The latest Smithsonian magazine tells us of the ongoing research into the implanting in your brain memories of things that never happened. At MIT, a pair of neuroscientists prompted a fearful reaction by a terrorized mouse to a false memory of electrical shock. The key to this was the manipulation of the brain to cause the poor rodent to wrongly remember the pain of a similar event that never happened.
With all due respect to MIT and another laboratories working on these experiments, the past election proved that it's possible to manipulate the voters in the same way. The Republicans made you believe that President Obama was the villain who prevented unemployment from dropping to zero. Keen practitioners of Plato's noble lie, they made up a lot of traumatic things that led the voters to blame the president for inspiring President Bush to cause a serious recession.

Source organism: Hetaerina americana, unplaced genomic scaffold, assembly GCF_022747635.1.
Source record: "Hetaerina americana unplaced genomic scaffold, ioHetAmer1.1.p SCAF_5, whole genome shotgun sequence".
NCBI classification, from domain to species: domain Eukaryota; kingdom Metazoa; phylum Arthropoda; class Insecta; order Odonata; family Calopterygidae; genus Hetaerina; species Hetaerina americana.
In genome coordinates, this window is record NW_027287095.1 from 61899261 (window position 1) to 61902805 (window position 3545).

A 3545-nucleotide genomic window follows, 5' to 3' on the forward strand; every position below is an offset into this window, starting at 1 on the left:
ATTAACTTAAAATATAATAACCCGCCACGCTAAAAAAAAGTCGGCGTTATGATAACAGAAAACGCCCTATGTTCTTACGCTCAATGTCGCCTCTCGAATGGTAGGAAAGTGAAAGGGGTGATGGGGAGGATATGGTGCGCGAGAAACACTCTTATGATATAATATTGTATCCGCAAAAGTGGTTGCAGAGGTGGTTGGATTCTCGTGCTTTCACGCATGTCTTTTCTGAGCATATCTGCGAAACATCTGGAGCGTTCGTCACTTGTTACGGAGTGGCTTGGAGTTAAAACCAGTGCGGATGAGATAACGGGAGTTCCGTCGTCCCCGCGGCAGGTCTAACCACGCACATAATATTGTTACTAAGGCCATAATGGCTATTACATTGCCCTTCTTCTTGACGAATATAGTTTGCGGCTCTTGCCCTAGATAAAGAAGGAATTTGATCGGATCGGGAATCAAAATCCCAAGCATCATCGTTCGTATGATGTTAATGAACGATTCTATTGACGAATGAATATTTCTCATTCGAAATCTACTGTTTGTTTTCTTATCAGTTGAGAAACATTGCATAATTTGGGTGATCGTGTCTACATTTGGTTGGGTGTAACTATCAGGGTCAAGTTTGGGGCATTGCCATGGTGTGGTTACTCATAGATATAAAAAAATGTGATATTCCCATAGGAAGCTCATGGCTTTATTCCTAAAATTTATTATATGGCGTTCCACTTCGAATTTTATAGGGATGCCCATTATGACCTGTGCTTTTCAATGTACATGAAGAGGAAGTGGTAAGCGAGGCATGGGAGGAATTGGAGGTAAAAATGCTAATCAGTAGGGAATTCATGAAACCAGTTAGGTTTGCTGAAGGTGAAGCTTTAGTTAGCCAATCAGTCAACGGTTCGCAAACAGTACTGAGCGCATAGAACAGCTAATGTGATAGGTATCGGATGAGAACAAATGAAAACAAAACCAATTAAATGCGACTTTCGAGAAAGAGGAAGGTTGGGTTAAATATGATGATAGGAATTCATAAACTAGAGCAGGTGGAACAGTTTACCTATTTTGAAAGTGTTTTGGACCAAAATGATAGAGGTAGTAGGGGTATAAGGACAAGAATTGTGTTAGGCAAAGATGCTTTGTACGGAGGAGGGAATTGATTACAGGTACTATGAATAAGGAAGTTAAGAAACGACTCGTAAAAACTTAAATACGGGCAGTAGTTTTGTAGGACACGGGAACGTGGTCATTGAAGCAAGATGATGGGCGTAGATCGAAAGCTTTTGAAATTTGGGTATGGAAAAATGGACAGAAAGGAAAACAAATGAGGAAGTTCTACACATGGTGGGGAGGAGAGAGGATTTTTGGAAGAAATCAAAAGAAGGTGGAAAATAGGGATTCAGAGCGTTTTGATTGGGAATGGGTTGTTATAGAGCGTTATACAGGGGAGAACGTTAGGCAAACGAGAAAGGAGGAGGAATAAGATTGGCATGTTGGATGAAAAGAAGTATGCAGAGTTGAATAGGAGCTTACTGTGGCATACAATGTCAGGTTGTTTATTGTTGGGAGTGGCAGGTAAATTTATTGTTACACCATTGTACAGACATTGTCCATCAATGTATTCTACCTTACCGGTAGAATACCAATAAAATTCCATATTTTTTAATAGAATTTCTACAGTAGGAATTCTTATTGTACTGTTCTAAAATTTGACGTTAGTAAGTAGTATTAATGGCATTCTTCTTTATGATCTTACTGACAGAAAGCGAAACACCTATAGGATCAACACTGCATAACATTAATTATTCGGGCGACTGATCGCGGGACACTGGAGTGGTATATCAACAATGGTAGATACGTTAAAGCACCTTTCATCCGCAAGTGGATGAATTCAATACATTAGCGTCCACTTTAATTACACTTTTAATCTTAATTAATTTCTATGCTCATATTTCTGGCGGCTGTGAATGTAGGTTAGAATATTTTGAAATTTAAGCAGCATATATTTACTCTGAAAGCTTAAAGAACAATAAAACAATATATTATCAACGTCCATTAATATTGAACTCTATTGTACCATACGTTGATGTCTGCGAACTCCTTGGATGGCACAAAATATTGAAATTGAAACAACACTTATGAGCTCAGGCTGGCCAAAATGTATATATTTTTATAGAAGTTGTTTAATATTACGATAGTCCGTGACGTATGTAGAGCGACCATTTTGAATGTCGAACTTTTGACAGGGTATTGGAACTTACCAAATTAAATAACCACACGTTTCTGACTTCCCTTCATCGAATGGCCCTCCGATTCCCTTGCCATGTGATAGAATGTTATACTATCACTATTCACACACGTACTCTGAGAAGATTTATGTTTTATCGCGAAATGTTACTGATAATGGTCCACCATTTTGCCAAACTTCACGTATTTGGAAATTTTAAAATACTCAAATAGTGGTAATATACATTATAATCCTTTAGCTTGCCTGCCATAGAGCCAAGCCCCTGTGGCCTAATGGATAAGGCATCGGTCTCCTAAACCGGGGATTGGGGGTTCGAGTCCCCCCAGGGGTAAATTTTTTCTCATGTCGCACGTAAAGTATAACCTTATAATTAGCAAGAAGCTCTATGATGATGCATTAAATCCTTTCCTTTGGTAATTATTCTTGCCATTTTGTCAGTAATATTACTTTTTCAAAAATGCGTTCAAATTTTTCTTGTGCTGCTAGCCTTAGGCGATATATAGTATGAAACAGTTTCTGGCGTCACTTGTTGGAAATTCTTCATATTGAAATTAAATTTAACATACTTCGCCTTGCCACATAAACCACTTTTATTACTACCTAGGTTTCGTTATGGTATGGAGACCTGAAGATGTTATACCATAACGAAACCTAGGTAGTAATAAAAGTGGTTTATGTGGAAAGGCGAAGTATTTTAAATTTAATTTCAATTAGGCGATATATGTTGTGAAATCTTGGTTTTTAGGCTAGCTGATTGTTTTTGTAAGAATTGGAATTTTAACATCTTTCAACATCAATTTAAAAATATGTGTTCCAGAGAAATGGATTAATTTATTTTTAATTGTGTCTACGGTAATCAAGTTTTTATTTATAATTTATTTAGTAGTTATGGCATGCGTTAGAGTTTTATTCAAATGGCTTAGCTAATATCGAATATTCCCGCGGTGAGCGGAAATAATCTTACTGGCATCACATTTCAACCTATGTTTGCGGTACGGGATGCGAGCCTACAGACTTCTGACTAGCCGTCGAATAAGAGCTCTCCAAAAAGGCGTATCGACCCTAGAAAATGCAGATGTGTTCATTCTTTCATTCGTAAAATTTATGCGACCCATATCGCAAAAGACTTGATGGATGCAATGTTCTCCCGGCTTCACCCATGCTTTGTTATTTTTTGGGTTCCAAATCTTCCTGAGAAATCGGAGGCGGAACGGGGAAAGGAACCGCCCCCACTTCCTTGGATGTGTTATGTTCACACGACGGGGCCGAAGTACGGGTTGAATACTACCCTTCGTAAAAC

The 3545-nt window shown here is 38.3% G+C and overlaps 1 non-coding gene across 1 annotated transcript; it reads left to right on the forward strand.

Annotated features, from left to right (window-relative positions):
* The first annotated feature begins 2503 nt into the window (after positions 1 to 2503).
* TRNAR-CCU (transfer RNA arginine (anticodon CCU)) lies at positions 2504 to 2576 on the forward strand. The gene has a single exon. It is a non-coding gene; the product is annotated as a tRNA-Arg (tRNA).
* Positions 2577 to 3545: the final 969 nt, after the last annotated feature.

Candidate Mitt Romney said it very well when he contended that the economy was improving but Obama made it worse. Even if it weren't true, never happened, it sank into the voter's memory lanes so that a worker at a plant gate could fume that he would have had a job today if Obama hadn't single-handedly bailed out the auto industry.
And when Lt. Gov. Mary Taylor, an out-of-the-starting-gate critic of the Affordable Care Act predicted that it would soon bloat health care costs by 41 pct., it had a worse than chilling effect on many voters.
There is even existing today a False Memory Syndrome Foundation in Philadelphia that tries to be helpful in these matters, telling its online readers that "the professional organizations agree: the only ways to distinguish between true and false memories is by external corroboration."
We think a remedy lies well beyond that. As John Hay, Teddy Roosevelt's secretary of state. once glumly advised his boss: "Dealing with people to whom mendacity is a science is no easy thing."